This post continues S2KM analysis and commentary about "settlement consulting" as an alternative business model for structured settlements introduced by Joseph DiGangi at the NSSTA 2009 Winter Meeting.
DiGangi characterized structured settlements as a fundamental settlement consulting product and featured structured settlements in a settlement consulting case example.
DiGangi's discussion identified four stages within the settlement consulting process:
- Analysis - including needs assessment;
- Implementation; and
DiGangi raised the issue of whether settlement consulting includes "litigation support" services.
Prior S2KM posts about settlement consulting have:
- Reviewed DiGangi's NSSTA presentation;
- Discussed business definitions and boundaries; and
- Outlined settlement consulting history - from a structured settlement perspective.
- Demonstrate the complexity of structured settlements:
- In the context of settlement consulting; and
- From the perspective of an injury victim.
- Provide an analytic framework to:
- Study the role of structured settlements in settlement consulting;
- Compare alternative structured settlement business models:
- Settlement consulting (or planning); and
- Traditional claim management.
- Discuss the roles, expertise and work product of various settlement consulting stakeholders;
- Define "due diligence" and discuss potential professional liabilities;
- Identify settlement consulting legal entities and improve legal documentation;
- Improve settlement consulting business standards and performance metrics;
- Highlight the importance of IRC 468B QSFs;
- Demonstrate linkage between various settlement consulting components: including
- Primary and secondary structured settlement annuity markets;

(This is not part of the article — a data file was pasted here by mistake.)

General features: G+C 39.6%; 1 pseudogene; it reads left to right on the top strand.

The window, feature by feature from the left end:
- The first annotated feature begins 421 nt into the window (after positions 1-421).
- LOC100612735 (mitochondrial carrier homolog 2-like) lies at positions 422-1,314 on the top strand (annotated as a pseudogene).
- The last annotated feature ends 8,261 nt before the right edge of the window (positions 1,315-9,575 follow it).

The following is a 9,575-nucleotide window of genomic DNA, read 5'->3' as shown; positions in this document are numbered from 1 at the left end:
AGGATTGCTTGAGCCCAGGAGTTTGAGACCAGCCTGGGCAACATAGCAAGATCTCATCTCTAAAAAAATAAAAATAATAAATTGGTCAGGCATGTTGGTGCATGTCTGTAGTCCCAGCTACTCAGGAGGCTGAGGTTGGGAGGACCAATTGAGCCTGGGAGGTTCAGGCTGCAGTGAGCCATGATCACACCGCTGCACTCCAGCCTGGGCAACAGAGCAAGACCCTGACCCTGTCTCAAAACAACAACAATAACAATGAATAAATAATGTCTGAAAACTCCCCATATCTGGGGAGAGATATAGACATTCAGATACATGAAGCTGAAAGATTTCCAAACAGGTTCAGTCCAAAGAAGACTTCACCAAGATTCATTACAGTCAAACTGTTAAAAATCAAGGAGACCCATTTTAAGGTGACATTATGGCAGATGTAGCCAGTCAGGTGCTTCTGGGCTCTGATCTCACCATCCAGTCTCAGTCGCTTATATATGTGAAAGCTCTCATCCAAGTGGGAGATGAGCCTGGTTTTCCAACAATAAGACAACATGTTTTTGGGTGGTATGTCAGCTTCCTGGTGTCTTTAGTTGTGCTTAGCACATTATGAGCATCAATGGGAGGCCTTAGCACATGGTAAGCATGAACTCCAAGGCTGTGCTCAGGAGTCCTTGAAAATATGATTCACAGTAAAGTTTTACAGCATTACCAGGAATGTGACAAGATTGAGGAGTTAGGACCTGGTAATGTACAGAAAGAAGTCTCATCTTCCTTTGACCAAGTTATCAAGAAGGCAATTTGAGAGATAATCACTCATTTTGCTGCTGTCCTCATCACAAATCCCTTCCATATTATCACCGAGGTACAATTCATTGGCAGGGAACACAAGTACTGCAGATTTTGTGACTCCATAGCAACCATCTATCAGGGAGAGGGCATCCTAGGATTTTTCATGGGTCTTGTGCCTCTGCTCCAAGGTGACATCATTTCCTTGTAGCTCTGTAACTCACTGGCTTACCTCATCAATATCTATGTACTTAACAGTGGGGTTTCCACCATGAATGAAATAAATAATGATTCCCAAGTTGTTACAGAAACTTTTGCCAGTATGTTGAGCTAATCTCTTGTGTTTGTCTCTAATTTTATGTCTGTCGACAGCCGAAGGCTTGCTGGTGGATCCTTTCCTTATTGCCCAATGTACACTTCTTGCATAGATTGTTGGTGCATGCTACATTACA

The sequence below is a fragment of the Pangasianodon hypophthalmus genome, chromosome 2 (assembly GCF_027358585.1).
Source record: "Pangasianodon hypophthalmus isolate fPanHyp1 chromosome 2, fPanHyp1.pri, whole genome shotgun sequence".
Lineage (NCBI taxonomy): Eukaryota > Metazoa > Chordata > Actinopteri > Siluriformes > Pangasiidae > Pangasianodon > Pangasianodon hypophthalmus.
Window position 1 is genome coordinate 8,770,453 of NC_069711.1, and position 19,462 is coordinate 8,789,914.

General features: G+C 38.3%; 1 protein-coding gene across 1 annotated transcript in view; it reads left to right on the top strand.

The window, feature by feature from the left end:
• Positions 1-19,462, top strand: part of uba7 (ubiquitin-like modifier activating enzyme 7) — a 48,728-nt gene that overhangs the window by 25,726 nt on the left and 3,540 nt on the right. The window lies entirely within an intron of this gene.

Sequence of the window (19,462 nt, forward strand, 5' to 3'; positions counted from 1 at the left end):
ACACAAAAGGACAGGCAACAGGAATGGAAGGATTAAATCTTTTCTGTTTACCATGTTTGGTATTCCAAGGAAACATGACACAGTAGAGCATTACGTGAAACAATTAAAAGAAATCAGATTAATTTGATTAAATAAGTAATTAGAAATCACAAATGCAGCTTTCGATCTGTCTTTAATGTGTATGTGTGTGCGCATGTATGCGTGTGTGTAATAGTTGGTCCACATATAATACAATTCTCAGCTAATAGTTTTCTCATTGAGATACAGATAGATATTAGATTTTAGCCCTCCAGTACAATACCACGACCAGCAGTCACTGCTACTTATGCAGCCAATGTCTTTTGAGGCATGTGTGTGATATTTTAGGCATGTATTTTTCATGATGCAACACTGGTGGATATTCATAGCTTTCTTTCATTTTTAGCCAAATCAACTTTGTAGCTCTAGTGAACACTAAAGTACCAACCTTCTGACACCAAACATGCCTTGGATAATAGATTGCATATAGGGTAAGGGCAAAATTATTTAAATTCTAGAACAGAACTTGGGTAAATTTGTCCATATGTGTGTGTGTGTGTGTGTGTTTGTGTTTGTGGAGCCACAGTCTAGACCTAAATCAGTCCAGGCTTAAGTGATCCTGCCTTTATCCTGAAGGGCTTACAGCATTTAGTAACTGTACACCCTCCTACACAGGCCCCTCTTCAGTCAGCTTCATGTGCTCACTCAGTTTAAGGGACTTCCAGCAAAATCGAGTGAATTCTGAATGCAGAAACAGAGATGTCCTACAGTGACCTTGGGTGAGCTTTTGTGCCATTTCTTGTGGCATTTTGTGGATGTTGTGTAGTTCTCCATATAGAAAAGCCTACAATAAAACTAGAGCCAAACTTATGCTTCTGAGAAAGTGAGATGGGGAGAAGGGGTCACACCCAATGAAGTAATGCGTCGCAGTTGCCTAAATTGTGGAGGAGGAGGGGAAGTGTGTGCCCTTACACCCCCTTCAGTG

- Structured settlement annuities and settlement trusts;
- Settlement trusts and the secondary annuity and life markets.
- Prioritize legislative and regulatory issues and develop lobbying strategies.
In comparison with 468B QSF settlement consulting, traditional structured settlement analysis (the claim management model):
- Focuses more narrowly on the IRC 130 qualified assignment transaction;
- Assumes structured settlement payees are injury victims - as opposed to trustees and custodians;
- IRC 468B qualified settlement funds (QSFs);
- The secondary structured settlement market;
- Non-qualified structured settlements.
- Attempts to construct planning strategies and solutions as part of the litigation and negotiation process;
- Encourages "early involvement" by plaintiff and defense structured settlement agents who:
- Represent the same annuity providers;
- Collaborate to maximize shared annuity sales;
- Provide similar "value-added" services (including litigation support) to justify commissions;
- Lack licensing and training to sell non-annuity products;
- Fail to disclose their conflicts of interest or their compensation-sharing arrangements.
- Assume, but fail to address, the "best interests" of injury victims and other structured settlement stakeholders.
Settlement consulting occurs, and will continue to occur, in both the claim management (defense) structured settlement model and the settlement planning (468B QSF) structured settlement model.
- S2KM believes the 468B QSF settlement consulting (and/or planning) model is "vastly superior" to the claim management model for the vast number of settlement consulting stakeholders.
- Settlement Consulting Stakeholders:
- Injury victims and their families;
- Federal and state governments including regulators;
- Defendants and their insurers and re-insurers;
- Plaintiff trial attorneys;
- Special needs attorneys;
- Medicare set-aside professionals;
- Financial and insurance advisers and intermediaries;
- Life care planners; and
- "Vastly superior" should be (and hopefully will be) defined and demonstrated by industry metrics (including time and money metrics) comparing the claim management and settlement planning models and developing the best alternative with continuing improvements.
- S2KM further believes the 468B QSF settlement consulting model will substantially grow the structured settlement market.
For additional S2KM analysis: